Many building projects are shone, but few are examined in any real detail. Perhaps one or two pervading traits of a particular structure will be mentioned and shown. Burns gives you enough information to get a taste of FLW's genius, but not enough for you to learn the nuts and bolts of architecture. Aspiring students will need to consult a book for that. But, for the rest of us, who are merely curious, the footage of the buildings are long enough to grant us a sense of place, a sense of serenity, and a glimpse of that organic truth for which Wright devoted his life.
Politics Overshadow the Music
This film covers the last half of Wagner's life. As it begins, we see him at the age of 35, chastising his publisher for not displaying his compositions in the store room window. Following this, are political demonstrations, complete with unending monologues by Wagner spouting politics, politics, politics. He has loud, arrogant opinions about everything, and commands such attention in these sequences, as to render everyone else to the status of silent bystander.
The 300 minute version starts off stuffy, serious, and far too reverential towards the composer (if that's what Wagner is - we don't see him composing until 50 minutes into the film!) The actress who plays Minna, his first wife, communicates either by near-silent whispers, or by ear-piercing screams. Sound mixing does not help here. Many dialog scenes are quiet, and interrupted by very loud music. I'm all for use of varied dynamics in sound design, but found myself fiddling with the volume control far too many times throughout this movie. (John Gielgud's voice - as the Narrator - was the one voice that always spoke at an appropriate sound level.)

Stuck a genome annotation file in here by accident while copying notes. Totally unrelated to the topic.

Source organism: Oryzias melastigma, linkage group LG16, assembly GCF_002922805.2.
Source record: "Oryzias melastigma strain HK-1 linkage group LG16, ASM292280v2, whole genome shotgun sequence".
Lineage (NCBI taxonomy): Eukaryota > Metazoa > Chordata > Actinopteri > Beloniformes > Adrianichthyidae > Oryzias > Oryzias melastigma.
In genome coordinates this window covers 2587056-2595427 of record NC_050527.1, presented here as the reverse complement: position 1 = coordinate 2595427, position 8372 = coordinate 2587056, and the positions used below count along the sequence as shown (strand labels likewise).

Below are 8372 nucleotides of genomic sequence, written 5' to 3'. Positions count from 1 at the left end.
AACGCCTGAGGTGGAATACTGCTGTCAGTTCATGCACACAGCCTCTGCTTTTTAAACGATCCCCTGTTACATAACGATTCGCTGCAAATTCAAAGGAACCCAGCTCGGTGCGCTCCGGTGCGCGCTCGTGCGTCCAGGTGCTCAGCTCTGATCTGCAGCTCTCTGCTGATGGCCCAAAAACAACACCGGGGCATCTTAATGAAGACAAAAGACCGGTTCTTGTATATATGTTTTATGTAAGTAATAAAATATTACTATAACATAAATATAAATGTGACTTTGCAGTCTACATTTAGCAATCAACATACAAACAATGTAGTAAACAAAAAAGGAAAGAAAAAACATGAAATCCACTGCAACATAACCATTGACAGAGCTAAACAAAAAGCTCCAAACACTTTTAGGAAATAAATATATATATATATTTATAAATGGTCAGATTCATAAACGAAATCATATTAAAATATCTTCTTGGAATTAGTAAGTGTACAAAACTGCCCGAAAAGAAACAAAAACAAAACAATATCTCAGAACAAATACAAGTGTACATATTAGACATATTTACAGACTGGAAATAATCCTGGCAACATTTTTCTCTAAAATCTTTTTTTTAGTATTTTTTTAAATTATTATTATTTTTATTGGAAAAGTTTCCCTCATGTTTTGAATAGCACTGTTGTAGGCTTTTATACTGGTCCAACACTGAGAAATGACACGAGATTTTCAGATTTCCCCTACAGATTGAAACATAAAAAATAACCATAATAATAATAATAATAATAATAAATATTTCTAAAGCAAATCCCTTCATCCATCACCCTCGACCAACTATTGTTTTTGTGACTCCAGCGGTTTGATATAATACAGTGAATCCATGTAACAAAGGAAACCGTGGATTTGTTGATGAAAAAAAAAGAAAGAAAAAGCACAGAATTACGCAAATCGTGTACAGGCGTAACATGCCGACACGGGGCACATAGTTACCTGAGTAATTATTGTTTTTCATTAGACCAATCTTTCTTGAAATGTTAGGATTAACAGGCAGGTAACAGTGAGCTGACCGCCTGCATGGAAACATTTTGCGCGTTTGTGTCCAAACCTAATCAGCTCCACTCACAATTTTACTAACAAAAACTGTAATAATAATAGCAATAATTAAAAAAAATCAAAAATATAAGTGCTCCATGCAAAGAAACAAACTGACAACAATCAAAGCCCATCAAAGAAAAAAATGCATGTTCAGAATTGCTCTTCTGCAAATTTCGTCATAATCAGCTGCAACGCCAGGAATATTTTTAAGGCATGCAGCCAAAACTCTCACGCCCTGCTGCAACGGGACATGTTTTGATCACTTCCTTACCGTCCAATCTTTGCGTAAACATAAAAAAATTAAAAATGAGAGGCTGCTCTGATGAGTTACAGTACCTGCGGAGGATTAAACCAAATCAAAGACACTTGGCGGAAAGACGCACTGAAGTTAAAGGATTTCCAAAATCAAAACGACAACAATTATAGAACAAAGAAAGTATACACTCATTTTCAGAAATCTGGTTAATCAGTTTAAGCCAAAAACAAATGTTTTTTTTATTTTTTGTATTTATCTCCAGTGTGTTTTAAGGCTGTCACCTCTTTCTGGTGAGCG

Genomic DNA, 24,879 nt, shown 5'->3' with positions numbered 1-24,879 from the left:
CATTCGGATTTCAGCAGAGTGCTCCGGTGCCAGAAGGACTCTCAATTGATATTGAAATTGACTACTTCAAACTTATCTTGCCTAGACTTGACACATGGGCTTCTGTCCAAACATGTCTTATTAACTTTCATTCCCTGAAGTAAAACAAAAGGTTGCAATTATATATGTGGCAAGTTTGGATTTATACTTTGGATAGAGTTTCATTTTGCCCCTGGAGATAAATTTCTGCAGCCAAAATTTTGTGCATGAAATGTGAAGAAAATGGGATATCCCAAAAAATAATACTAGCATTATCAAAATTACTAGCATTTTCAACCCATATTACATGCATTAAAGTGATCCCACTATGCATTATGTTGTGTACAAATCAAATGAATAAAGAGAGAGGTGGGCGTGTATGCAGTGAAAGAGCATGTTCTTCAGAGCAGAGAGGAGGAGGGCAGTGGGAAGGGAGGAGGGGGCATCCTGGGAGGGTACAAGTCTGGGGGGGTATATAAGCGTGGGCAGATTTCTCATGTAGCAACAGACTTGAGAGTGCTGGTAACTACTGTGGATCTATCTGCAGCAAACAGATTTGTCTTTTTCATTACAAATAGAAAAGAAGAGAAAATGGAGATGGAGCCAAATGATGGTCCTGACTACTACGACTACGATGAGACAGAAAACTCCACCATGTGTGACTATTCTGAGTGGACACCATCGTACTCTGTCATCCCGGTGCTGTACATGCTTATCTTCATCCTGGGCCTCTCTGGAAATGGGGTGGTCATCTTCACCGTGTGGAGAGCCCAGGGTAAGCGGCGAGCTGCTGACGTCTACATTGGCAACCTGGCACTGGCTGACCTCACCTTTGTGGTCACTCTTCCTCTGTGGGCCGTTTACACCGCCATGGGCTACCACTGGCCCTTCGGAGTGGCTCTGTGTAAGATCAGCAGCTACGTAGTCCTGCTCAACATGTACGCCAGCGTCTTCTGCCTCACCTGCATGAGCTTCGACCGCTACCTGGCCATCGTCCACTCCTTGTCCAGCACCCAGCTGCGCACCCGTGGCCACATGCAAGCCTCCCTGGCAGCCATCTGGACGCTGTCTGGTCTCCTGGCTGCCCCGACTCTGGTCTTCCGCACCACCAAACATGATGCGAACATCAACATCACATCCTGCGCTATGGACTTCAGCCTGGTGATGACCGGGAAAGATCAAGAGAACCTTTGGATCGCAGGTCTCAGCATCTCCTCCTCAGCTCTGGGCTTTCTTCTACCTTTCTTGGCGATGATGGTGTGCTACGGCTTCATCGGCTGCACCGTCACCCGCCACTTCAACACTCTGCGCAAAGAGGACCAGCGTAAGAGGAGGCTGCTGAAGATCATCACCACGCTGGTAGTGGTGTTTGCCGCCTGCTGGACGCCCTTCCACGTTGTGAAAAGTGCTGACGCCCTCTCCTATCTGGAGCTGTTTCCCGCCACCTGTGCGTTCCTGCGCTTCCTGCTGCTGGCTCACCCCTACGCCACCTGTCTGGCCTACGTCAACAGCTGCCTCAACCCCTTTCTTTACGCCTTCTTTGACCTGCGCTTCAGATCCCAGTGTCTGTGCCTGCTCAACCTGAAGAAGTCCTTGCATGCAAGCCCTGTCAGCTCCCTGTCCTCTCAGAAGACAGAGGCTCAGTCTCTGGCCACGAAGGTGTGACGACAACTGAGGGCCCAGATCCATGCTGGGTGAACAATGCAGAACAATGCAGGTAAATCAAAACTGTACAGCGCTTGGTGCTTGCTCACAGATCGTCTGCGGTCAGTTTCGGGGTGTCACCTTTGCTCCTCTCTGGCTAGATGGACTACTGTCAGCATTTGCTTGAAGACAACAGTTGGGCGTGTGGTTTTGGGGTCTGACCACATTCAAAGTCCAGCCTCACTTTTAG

There's no denying that this film moves at a glacier-like pace. But, 'slow' does not mean 'bad.' The further this movie rolls along, the better it gets. In fact, the latter half indulges in some brief comedy, which vents the heavy drama with much-needed fresh air.
This beautifully-photographed, frigid film grows lovably warm in the final hour. The building of the Bayreuth Festspielhaus, and hectic preparation for the staging of the complete Ring cycle creates a wonderful sense of fun, giddy excitement. By far, the best sequences of the film. Wagner, by this time, has morphed into a three-dimensional character. People around him have legitimate viewpoints, and no longer serve as mere cardboard cut-out listeners - as in the beginning of the film.
But before that sequence, Wagner curses out his patrons, demanding nothing but money, no opinions, no suggestions, just money. "All I want is money!" is a regular, tiresome, catchphrase.
"I must have beauty, splendor, light... I am not like the others. I, which have so much joy to send to the world, ask for so little comfort in return."
WAGNER is a strange biopic. It concentrates on the commerce side of creativity...the behind-the-scenes politics...the arrogance and Machievellian trickery often required in the making of any great work of art. This dubious deal-making takes center stage, as well as the pain it inflicts on patrons, family, and friends. The music...which we associate with Richard Wagner...merely serves as scenery.